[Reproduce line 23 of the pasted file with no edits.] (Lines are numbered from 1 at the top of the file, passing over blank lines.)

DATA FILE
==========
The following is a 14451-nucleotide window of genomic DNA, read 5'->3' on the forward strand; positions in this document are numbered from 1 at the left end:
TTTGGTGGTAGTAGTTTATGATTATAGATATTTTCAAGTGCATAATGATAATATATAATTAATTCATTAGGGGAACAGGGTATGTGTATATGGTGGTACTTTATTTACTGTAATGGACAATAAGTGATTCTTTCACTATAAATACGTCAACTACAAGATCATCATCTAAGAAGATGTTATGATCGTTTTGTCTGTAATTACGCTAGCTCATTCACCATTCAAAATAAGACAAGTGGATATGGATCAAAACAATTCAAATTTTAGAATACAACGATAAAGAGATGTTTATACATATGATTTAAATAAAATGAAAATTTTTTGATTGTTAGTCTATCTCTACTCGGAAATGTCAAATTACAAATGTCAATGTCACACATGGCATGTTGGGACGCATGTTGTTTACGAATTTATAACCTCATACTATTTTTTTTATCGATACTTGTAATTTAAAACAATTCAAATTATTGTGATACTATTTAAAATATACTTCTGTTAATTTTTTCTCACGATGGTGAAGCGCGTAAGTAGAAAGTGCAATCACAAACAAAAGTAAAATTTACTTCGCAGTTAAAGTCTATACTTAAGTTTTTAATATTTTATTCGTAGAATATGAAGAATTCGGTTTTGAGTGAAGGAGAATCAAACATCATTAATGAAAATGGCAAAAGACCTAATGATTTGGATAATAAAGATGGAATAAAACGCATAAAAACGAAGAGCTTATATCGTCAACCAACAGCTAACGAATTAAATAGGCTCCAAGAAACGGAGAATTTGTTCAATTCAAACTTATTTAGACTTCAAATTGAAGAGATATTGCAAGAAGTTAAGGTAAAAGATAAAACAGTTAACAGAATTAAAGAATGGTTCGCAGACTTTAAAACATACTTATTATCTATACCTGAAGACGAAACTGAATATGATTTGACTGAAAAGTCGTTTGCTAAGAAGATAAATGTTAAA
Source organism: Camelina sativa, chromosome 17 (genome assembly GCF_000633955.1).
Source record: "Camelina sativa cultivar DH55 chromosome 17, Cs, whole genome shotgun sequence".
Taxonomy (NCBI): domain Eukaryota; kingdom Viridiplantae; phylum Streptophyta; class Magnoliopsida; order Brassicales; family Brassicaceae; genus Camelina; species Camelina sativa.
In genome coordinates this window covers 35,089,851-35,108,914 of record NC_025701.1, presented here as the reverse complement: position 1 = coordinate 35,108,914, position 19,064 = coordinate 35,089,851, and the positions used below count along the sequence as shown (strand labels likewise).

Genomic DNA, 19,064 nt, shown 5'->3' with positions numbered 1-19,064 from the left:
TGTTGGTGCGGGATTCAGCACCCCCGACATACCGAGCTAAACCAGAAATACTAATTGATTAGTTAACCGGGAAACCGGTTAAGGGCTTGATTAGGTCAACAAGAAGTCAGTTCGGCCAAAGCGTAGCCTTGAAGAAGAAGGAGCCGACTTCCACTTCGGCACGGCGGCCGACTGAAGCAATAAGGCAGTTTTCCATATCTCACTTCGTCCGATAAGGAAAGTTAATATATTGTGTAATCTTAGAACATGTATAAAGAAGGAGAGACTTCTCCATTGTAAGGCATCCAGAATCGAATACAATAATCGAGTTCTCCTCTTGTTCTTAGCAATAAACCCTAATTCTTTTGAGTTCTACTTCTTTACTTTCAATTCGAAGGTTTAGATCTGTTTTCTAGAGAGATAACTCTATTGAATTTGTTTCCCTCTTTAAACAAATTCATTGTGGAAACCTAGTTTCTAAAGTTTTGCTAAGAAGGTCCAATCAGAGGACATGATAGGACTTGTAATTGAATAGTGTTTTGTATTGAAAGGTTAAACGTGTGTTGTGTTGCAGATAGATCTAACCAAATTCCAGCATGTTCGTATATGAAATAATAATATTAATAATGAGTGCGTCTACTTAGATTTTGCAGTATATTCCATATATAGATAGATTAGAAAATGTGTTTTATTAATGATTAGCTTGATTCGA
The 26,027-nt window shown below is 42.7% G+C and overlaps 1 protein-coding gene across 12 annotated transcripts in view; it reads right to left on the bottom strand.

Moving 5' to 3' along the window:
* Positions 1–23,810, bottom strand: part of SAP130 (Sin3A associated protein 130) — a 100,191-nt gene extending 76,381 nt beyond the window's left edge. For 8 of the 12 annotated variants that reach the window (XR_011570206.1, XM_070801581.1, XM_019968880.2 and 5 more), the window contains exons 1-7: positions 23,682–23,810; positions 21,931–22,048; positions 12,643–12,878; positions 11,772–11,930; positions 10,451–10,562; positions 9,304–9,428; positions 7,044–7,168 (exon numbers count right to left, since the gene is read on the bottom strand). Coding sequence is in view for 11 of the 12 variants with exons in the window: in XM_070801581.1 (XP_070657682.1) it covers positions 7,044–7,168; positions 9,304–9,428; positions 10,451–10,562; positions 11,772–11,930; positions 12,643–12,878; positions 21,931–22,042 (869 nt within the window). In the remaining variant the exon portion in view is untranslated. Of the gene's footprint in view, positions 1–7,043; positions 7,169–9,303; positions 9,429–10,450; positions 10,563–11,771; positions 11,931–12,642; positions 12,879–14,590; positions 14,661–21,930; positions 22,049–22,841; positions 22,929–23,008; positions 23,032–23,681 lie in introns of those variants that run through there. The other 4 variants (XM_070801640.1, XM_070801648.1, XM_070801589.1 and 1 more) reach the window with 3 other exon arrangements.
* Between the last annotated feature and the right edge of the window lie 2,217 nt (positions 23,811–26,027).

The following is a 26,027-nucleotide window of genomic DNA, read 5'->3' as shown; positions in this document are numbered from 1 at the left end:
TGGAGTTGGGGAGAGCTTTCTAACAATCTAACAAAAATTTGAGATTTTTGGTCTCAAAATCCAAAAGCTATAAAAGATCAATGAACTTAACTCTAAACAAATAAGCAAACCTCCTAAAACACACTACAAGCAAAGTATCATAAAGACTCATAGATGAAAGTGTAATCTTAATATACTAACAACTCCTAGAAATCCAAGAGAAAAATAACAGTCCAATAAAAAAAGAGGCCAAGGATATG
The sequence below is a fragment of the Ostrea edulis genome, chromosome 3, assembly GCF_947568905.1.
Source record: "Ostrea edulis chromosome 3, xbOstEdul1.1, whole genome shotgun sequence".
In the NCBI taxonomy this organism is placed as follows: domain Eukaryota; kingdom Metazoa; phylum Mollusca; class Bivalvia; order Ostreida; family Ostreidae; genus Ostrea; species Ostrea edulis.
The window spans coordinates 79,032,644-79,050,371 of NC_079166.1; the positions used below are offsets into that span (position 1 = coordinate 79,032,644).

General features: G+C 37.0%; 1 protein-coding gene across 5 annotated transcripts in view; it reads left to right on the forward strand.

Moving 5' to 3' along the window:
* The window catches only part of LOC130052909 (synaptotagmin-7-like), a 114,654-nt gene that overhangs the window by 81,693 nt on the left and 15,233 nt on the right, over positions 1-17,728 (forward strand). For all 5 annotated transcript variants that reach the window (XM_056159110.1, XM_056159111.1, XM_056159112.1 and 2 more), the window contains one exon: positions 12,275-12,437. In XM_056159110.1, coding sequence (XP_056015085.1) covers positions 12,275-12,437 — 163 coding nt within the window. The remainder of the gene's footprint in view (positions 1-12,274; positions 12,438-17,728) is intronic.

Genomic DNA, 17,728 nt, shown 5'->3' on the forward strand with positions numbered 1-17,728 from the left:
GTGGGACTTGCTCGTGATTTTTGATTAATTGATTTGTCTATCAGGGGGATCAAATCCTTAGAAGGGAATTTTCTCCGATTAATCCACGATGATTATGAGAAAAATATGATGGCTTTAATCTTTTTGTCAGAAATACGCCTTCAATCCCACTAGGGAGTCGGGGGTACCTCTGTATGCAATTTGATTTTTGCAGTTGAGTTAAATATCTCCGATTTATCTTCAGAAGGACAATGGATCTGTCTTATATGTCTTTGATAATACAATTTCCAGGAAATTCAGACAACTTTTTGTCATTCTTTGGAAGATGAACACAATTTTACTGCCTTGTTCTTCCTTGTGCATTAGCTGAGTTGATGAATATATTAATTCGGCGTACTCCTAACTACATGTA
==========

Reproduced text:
GTGGGACTTGCTCGTGATTTTTGATTAATTGATTTGTCTATCAGGGGGATCAAATCCTTAGAAGGGAATTTTCTCCGATTAATCCACGATGATTATGAGAAAAATATGATGGCTTTAATCTTTTTGTCAGAAATACGCCTTCAATCCCACTAGGGAGTCGGGGGTACCTCTGTATGCAATTTGATTTTTGCAGTTGAGTTAAATATCTCCGATTTATCTTCAGAAGGACAATGGATCTGTCTTATATGTCTTTGATAATACAATTTCCAGGAAATTCAGACAACTTTTTGTCATTCTTTGGAAGATGAACACAATTTTACTGCCTTGTTCTTCCTTGTGCATTAGCTGAGTTGATGAATATATTAATTCGGCGTACTCCTAACTACATGTA